Chris Bertish Successfully Crosses The Atlantic; How He Did It Will Amaze You
Chris Bertish paddled his way into history as the first man to ever cross the Atlantic Ocean using a stand-up paddleboard (SUP).
He started his epic journey from Agadir, Morocco and landed in Antigua in the Carribean. Chris Bertish used a modified stand-up paddleboard that had GPS, solar panels, and a cabin that allowed him to rest dry. The whole feat took 93 days from start to finish.
Bertish Logged His Whole Journey
According to CCN, he kept a blog during his journey on the stand-up paddleboard and had regular updates on Facebook. One of the more exciting events that happened in Chris Bertish's journey was when he encountered a great white shark while he was in the water for a quick swim off of the SUP.
Just The First Of Many For Bertish
Not only was Chris Bertish the first to cross the Atlantic by stand-up paddleboard, he was also the first to do that unassisted, and unsupported. He ate the same thing every day and was generally self-supporting in his crossing of the Atlantic (via ABC).
Bertish also paddled 70 kilometers each day and travelling by night as he needed to avoid the heat of the sun in open water. He also set the record for travelling solo and unsupported in a day over open ocean.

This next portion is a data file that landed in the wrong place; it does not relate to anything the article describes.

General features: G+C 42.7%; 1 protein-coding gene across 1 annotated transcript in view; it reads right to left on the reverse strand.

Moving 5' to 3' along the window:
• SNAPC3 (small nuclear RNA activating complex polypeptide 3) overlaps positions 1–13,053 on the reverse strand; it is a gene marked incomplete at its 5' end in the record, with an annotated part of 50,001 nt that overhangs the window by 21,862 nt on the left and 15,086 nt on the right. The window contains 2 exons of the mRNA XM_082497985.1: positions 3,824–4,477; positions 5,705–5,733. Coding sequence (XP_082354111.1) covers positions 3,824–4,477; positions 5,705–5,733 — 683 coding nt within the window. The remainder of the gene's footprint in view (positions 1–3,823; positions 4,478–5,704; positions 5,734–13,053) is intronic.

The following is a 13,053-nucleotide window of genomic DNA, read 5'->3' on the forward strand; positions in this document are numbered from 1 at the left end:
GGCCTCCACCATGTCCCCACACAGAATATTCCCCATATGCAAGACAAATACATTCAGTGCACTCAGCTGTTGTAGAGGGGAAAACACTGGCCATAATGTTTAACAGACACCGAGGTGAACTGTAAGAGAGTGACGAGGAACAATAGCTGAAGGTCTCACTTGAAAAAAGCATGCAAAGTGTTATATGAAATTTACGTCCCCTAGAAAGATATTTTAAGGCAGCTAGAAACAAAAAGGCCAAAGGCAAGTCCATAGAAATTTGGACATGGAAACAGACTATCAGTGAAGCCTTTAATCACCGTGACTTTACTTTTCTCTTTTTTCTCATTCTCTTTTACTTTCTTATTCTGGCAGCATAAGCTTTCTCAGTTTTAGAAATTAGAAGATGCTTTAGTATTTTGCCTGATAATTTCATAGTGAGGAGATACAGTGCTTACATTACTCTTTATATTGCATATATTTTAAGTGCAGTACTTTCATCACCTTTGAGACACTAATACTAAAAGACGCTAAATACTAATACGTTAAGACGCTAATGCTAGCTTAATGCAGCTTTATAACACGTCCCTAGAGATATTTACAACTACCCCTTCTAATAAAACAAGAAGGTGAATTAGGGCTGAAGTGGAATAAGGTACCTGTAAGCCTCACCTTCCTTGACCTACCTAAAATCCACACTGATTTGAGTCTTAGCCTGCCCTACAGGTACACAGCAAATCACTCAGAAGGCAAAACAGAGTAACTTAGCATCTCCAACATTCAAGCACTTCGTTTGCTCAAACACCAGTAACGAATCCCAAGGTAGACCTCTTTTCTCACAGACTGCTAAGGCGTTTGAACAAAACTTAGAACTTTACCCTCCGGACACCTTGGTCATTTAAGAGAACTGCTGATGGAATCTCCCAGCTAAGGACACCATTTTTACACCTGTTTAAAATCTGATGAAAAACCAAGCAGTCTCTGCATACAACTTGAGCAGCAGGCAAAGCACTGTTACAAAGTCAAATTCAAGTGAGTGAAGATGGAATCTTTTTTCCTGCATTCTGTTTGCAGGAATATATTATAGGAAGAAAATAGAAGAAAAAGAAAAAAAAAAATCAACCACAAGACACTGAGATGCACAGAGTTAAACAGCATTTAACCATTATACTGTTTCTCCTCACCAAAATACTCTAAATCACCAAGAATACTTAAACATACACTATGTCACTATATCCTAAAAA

Such An Adventurous streak
This is not Chris Bertish's first extreme adventure. He is an established big-wave surfer and has surfed in the prestigious Maverick Big Wave Invitational, which incidentally has the biggest waves in the surfing circuit. Bertish also has set the world record in a 12-hour nonstop stand-up paddleboard travel over an open ocean in South Africa and also has recorded the fastest crossing of the English Channel in 2013 in just over five hours in 2013 also using a stand-up paddleboard.
Other Atlantic Journeys
While Chris Bertish was the first on the stand-up paddleboard, there were other adventurous souls who have conquered the Atlantic using unconventional ways. The first ever solo crossing was done by Aleksander Doba from Poland at 67 years of age. A Hungarian Gabor Rankonczay also traveled the Atlantic in a canoe and arrived at the other side of the ocean in 76 days.